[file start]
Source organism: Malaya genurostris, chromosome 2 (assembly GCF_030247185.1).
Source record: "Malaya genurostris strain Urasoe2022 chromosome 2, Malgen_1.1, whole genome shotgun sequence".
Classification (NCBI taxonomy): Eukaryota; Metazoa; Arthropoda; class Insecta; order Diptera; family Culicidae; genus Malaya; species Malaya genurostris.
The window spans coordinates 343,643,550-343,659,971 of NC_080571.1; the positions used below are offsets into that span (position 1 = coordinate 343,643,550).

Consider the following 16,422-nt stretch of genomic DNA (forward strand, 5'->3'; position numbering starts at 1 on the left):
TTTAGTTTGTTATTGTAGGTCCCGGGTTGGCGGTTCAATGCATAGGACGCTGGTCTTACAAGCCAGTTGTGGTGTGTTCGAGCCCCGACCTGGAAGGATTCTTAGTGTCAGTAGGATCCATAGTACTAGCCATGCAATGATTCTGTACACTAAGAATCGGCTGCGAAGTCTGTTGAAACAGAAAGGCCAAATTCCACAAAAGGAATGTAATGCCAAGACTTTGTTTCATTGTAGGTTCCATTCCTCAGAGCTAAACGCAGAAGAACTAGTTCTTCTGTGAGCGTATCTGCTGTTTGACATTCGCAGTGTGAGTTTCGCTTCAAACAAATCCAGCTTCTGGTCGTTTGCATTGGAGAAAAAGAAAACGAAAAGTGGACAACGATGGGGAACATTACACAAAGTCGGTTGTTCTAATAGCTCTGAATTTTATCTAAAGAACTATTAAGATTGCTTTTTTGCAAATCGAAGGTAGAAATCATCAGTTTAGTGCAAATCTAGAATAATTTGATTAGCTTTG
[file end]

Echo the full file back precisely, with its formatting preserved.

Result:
Source organism: Malaya genurostris, chromosome 2 (assembly GCF_030247185.1).
Source record: "Malaya genurostris strain Urasoe2022 chromosome 2, Malgen_1.1, whole genome shotgun sequence".
Classification (NCBI taxonomy): Eukaryota; Metazoa; Arthropoda; class Insecta; order Diptera; family Culicidae; genus Malaya; species Malaya genurostris.
The window spans coordinates 343,643,550-343,659,971 of NC_080571.1; the positions used below are offsets into that span (position 1 = coordinate 343,643,550).

Consider the following 16,422-nt stretch of genomic DNA (forward strand, 5'->3'; position numbering starts at 1 on the left):
TTTAGTTTGTTATTGTAGGTCCCGGGTTGGCGGTTCAATGCATAGGACGCTGGTCTTACAAGCCAGTTGTGGTGTGTTCGAGCCCCGACCTGGAAGGATTCTTAGTGTCAGTAGGATCCATAGTACTAGCCATGCAATGATTCTGTACACTAAGAATCGGCTGCGAAGTCTGTTGAAACAGAAAGGCCAAATTCCACAAAAGGAATGTAATGCCAAGACTTTGTTTCATTGTAGGTTCCATTCCTCAGAGCTAAACGCAGAAGAACTAGTTCTTCTGTGAGCGTATCTGCTGTTTGACATTCGCAGTGTGAGTTTCGCTTCAAACAAATCCAGCTTCTGGTCGTTTGCATTGGAGAAAAAGAAAACGAAAAGTGGACAACGATGGGGAACATTACACAAAGTCGGTTGTTCTAATAGCTCTGAATTTTATCTAAAGAACTATTAAGATTGCTTTTTTGCAAATCGAAGGTAGAAATCATCAGTTTAGTGCAAATCTAGAATAATTTGATTAGCTTTG